Bags for life have become bags for a week

We have reached a point were almost all grocery stores offer alternatives to single use plastic bags but a lot of times these alternatives are just bags made with thicker plastic. And for some reason they are supposed to be the choice of environmentally conscious shoppers. These bags could work if consumers purchased one and used them as they are marketed, “for life”.

But that’s not the case. A new report from the Environmental Investigation Agency and Greenpeace looking at grocery stores in the UK suggests that the plastic “bags for life” utterly failed to do the one thing they were meant to do. In 2019, the top 10 UK grocery stores reported selling 1.5 billion of these bags, which represents approximately 54 “bags for life” per household in the UK.

Fiona Nicholls, Greenpeace UK told the New York Times that, “We have replaced one problem with another.”

“Our survey reveals a huge rise in the sale of plastic ‘bags for life,’ demonstrating the inadequacy of the current policy which is clearly not providing a strong enough incentive for people to stop using ‘bags for life’ as a single-use option,” the report reads.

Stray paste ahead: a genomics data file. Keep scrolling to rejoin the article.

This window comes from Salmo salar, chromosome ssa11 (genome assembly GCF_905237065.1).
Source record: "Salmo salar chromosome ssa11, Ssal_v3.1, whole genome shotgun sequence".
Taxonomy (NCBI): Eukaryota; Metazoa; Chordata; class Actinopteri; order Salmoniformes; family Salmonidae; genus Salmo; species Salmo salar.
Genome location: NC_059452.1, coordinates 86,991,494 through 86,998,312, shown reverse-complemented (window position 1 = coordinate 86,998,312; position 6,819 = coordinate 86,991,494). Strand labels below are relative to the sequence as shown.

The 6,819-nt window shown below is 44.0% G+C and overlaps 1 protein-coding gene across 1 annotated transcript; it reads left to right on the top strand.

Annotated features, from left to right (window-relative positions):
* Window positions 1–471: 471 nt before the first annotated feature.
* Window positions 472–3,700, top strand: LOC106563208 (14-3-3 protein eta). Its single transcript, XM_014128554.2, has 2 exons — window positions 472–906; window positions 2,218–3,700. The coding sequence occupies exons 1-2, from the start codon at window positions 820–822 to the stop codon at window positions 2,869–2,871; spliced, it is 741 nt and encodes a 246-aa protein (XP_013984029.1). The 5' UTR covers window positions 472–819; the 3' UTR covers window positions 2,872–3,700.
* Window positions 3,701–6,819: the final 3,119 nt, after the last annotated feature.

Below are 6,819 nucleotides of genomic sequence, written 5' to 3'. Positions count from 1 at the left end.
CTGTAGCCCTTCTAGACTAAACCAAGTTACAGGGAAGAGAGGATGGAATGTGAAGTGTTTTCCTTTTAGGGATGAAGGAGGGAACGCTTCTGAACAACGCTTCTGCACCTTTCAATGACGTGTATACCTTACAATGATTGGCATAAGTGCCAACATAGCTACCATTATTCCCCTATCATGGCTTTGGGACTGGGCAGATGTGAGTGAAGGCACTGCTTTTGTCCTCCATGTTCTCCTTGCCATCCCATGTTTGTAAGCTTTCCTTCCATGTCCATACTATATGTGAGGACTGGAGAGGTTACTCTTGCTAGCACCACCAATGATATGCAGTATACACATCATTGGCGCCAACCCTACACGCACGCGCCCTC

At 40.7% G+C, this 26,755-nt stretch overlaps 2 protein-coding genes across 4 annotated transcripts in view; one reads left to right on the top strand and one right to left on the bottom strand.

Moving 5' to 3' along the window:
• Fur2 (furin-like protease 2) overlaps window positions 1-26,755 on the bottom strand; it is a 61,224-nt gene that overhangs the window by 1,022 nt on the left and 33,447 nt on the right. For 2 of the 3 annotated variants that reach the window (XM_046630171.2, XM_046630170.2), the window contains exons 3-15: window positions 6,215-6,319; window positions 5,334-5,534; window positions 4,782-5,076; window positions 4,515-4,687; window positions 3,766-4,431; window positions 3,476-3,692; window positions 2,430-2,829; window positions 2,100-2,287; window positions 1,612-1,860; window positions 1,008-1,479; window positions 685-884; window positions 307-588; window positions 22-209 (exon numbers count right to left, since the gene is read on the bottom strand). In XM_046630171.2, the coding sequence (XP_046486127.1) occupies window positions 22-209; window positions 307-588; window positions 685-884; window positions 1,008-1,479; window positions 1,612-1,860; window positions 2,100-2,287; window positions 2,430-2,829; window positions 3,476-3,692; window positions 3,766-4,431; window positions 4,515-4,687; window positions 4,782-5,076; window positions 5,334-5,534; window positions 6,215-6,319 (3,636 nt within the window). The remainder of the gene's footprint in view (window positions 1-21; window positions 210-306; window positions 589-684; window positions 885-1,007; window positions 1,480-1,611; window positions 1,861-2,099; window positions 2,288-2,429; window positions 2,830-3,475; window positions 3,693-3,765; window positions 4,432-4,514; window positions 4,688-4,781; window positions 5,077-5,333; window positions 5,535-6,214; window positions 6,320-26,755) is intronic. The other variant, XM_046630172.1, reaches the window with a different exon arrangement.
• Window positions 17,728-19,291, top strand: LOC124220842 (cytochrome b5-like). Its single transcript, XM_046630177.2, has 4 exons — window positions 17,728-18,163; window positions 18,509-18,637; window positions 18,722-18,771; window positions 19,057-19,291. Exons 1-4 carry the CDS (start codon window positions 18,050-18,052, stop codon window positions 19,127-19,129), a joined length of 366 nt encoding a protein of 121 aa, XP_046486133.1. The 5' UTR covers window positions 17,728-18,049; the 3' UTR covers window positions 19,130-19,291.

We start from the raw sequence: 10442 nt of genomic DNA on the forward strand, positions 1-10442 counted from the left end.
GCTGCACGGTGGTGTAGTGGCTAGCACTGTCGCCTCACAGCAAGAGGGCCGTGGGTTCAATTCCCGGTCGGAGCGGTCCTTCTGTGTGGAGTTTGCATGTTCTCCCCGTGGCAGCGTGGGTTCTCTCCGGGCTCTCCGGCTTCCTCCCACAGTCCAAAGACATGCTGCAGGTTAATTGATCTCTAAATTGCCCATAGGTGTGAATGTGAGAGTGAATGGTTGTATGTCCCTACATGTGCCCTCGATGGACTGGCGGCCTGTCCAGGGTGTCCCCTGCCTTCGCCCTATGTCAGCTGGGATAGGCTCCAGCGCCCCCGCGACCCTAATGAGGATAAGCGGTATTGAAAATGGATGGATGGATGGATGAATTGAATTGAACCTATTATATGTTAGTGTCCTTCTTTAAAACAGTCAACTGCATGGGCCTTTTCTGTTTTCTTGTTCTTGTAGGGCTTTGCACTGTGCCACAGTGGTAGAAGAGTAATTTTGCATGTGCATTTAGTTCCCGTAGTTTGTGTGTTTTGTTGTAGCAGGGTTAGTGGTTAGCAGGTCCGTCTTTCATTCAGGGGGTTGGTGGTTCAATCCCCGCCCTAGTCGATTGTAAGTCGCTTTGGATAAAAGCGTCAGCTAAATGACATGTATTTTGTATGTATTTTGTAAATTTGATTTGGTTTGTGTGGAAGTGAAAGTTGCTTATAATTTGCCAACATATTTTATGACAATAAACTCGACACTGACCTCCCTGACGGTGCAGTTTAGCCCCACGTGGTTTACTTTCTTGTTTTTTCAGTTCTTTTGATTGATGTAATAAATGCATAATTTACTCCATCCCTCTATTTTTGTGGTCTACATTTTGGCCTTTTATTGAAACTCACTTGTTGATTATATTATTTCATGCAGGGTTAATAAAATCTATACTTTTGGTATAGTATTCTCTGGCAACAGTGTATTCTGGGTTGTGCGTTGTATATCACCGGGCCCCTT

Sure, the use of single-use plastic bags has dropped, but as the report reads bags for life have become bags for a week. Or even worse bags for just one day. Because the heavier bags use more plastic the overall use of plastics has increased as well.

The report also reads that the “Substitution of single-use plastic for paper produce bags is not a solution.” Paper just won’t cut it. It´s not strong enough and it can´t handle different weather conditions. Just a splash of water and you can carry your produce in your hands the rest of the way.

It seems that we need another solution. A new material. Something that is strong enough that it can be reused and is easy to recycle. And it would be great if it would be made with renewable raw materials.

Maybe, just maybe we already have that material…

Paptic® Tringa checks all the boxes. It can and should be reused. And if consumers use these bags for approximately one week, the material is more than strong enough to be used for that long. Recyclability is another large part of the issue. Paper and cardboard recycling are well established, and consumers know how to recycle these materials.